Through films as varied as “The Father,” “Dick Johnson Is Dead” and “Relic,” dementia and neurodegenerative disease have been extensively portrayed on screen in recent years — a subgenre that carries a trigger warning for anyone with off-screen experience of the subject. For those who think they cannot stomach one more, Maite Alberdi’s “The Eternal Memory” treats inexorably sad material with a lighter, more lyrical approach than most — focusing less on the day-to-day ravages of living with Alzheimer’s than on the slippery, transient concept of memory itself, as formed, held and lost both in the individual mind and a wider collective consciousness. Key to the film’s thesis is that its subject is Augusto Góngora, a veteran Chilean political journalist who labored through the 1970s and 1980s to bring the iniquities of the Pinochet regime to public attention — and later dedicated himself to conserving that national memory for future generations.
Yet even as the film grapples with Chilean history through the prism of one man’s faltering recall, “The Eternal Memory” is not as densely conceptual or intellectual a work as, say, Patricio Guzmán’s “Nostalgia for the Light,” which mapped Pinochet’s legacy in literally astronomical terms. Instead, it’s the simple love story between Góngora and his devoted wife and carer, former Chilean culture minister Paulina Urrutia, that gives Alberdi’s film its spine and its heart — and won it admirers at Sundance, where it landed both the top prize in the world doc competition and a global distribution deal with MTV Documentary Films. Berlin is the next festival stop for a film that could well match the success of Alberdi’s previous feature, the Oscar-nominated “The Mole Agent.”
The quirky genre affectations of that film are absent from Alberdi’s follow-up, which also dwelt on the vagaries of aging and mental deterioration; the warm, gentle touch of her filmmaking, however, is consistent between the two. The tone is set by the opening scene, as Urrutia — 17 years her husband’s junior — softly wakes Góngora and informs him that she’s “here to help [him] remember.” Only gradually does he comprehend that she’s his wife, and that they’re in the house they’ve shared for over 20 years; his disorientation is allayed, however, by his beaming comfort in her presence. It won’t always be so cozy between them. Filmed over four years (and beginning some time after Góngora’s Alzheimer’s diagnosis in 2014), “The Eternal Memory” observes them from a stage where his memory is less consistent than their mutual affection, to the plunging point where he can’t recognize his own face, let alone hers.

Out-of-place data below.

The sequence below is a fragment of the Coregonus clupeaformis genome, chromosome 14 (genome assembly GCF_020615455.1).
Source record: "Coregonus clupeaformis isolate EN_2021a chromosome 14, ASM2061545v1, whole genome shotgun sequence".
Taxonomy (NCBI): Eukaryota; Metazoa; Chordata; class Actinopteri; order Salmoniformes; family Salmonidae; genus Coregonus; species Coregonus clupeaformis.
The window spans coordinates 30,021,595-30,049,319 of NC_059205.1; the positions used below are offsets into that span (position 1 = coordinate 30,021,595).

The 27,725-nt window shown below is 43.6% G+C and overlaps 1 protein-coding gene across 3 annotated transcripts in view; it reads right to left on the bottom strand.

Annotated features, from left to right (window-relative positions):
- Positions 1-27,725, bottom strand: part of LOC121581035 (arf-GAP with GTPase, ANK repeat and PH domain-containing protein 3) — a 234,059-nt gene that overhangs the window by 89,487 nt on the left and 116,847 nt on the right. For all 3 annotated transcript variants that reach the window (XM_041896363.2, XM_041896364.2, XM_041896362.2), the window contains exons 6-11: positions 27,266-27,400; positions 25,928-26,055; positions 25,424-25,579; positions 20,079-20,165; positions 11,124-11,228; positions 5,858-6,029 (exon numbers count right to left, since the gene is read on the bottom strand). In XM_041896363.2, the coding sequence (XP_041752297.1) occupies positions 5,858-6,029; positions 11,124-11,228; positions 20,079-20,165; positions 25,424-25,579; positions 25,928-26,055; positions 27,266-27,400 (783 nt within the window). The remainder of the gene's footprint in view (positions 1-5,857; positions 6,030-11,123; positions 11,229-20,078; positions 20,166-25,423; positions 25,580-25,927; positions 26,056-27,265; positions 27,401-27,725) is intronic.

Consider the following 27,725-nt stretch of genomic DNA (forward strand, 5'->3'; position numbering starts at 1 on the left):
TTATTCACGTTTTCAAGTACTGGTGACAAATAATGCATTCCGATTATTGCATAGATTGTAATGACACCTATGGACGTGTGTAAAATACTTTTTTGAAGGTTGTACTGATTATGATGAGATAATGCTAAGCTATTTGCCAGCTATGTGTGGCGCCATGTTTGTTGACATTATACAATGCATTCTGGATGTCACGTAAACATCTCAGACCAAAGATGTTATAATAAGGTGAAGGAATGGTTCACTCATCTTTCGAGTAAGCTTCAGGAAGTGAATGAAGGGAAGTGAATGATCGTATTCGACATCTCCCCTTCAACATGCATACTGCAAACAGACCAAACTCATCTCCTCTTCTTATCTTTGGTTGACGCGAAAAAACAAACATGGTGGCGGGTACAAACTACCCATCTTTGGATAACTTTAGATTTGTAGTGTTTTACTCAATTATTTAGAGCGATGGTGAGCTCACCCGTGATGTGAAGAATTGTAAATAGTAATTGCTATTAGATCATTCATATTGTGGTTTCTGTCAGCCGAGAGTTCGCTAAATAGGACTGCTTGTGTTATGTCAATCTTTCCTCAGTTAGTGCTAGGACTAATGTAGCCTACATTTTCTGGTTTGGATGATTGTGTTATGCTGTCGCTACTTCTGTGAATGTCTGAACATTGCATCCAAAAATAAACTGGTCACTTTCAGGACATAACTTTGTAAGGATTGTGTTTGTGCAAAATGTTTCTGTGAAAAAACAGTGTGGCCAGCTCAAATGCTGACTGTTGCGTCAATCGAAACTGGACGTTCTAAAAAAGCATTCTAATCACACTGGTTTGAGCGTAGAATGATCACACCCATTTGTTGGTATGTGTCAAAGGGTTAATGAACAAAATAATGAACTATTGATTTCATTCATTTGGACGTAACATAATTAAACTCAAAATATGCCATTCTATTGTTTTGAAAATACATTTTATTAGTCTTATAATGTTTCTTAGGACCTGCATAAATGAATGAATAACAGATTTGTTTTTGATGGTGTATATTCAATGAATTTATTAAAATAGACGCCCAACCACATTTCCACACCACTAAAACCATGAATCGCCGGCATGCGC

The film’s timeline is considerably expanded, however, by extensive archival footage of Góngora in his professional prime and the couple in younger, easier times — pulling from both newsreels and home video, deftly braided into the whole by editor Carolina Siraqyan, often in a way that implies the temporal blurring and skipping of memory itself. The patchwork offers a fuller picture of both partners’ formidable careers — hers as an actor turned politician, his as a TV newsman turned political and cultural commentator — and of the contented life (and house) they built for themselves after meeting in the 1990s. Still, we’re led to wonder how selective Urrutia is being in jogging her husband’s memory, painting a picture of an entirely blissful history together.
Conflict comes only in the present tense, as Góngora’s worsening health pushes him into states of panic and despair that she can’t so easily soothe. “How long is it going to be like this?” he wails. “I’m alone, man.” The film can assure the audience, if not its subject, that this is hardly the case, as Urrutia’s care is constant even at its most sorely challenged: Supplemented by a slightly over-sweetened score and a soundtrack of wistful love songs, there’s unyielding tenderness to scenes where she walks him around the garden, traces the crevices of his face with a knowing, loving hand, or reads to him from his own books.
The film’s title appears to riff on one of those: After the collapse of Chile’s military dictatorship, Góngora contributed to a volume called “Chile, the Forgotten Memory,” reflecting on how they could ensure the country’s unhappy past could be kept vivid and instructive even to people unable to remember it first-hand. “This book is only helpful if memory helps us recover our identity,” he wrote back then, and “The Eternal Memory” makes much of the irony of this statement now applying to its writer’s personal history. This insistent parallel between individual and national consciousness never culminates in quite the rhetorical kicker Alberdi seems to be seeking, but there’s power in it just the same: a reminder of how our best efforts to keep and curate memories — for ourselves and others — can be thwarted by time.